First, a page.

Quentin Tarantino on Returning to TV and The "Worst" Film Era

Quentin Tarantino

CANNES, FRANCE - MAY 21, 2019: Premiere of the film "Once Upon A Time In Hollywood" during the 72nd Cannes Film Festival - Quentin Tarantino, Leonardo DiCaprio (Editorial credit: Isaaack /

Quentin Tarantino reveals his plans to return to television for the first time in over 20 years and why the current film era is the "worst."

The leading Hollywood director last worked on television in 2005. In 2005, Tarantino directed two episodes of CSI: Crime Scene Investigation. 

He has recently thought bout returning to television. According to reports, he confirmed rumors in February when the director was in talks to direct episodes of FX's Justified' reboot. The director is keeping the details of his deal a secret for now.

Variety reports Tarantino was previously approached to "do a dialogue polish of Samuel L. Jackson's 2000 Shaft reboot but rejected the offer." When asked which comic book he would like to adapt, Tarantino said he would be interested in bringing Marvel's Sgt. Fury and His Howling Commandos to theaters.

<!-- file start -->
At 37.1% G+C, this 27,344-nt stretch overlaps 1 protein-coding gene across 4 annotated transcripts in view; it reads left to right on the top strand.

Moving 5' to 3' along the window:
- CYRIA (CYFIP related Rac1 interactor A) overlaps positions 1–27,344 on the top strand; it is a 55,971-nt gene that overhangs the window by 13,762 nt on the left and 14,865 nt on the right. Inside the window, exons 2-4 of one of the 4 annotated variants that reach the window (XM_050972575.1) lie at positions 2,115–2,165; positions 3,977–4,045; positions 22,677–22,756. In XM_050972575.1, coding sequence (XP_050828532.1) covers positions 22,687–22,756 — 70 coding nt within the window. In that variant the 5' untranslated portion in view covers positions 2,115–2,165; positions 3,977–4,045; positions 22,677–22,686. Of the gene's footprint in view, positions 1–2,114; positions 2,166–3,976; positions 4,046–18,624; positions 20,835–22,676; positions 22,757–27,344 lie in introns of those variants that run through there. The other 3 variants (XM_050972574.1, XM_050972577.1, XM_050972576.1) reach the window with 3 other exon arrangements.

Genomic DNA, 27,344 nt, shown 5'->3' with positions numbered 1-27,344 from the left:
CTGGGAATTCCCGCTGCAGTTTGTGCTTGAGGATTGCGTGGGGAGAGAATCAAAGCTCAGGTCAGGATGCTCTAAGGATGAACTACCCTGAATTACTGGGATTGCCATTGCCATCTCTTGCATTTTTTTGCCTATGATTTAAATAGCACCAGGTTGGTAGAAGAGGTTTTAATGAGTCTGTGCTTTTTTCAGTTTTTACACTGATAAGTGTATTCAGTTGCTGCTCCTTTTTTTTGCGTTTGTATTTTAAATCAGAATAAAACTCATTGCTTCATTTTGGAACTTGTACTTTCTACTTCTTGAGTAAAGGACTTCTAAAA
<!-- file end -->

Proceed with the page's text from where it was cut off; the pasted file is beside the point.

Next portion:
This news comes after a recent interview on the Howard Stern Show, where he shared his thoughts on the current film era. 

Tarantino started by saying Once Upon a Time in Hollywood was the best film he had ever made. He said, "For years, people used to ask me stuff like that. And I would say something like, 'Oh, they're all my children.' I do think 'Once Upon a Time in Hollywood is my best movie."

Once Upon a Time in Hollywood movie grossed USD 374 million at the global box office and picked up ten nominations at the 2020 Oscars.

In a recent interview on his The Video Archives Podcast, NME reports that the directed called out movies made today and compared them to films made in the 1950's and 1980's. He said, "Even though the '80s was the time that I probably saw more movies in my life than ever – at least as far as going out to the movies was concerned – I do feel that '80s cinema is, along with the '50s, the worst era in Hollywood history. Matched only by now, matched only by the current era!"

He added, "the [films> that don't conform" are "the ones that stand out from the pack" in the current era.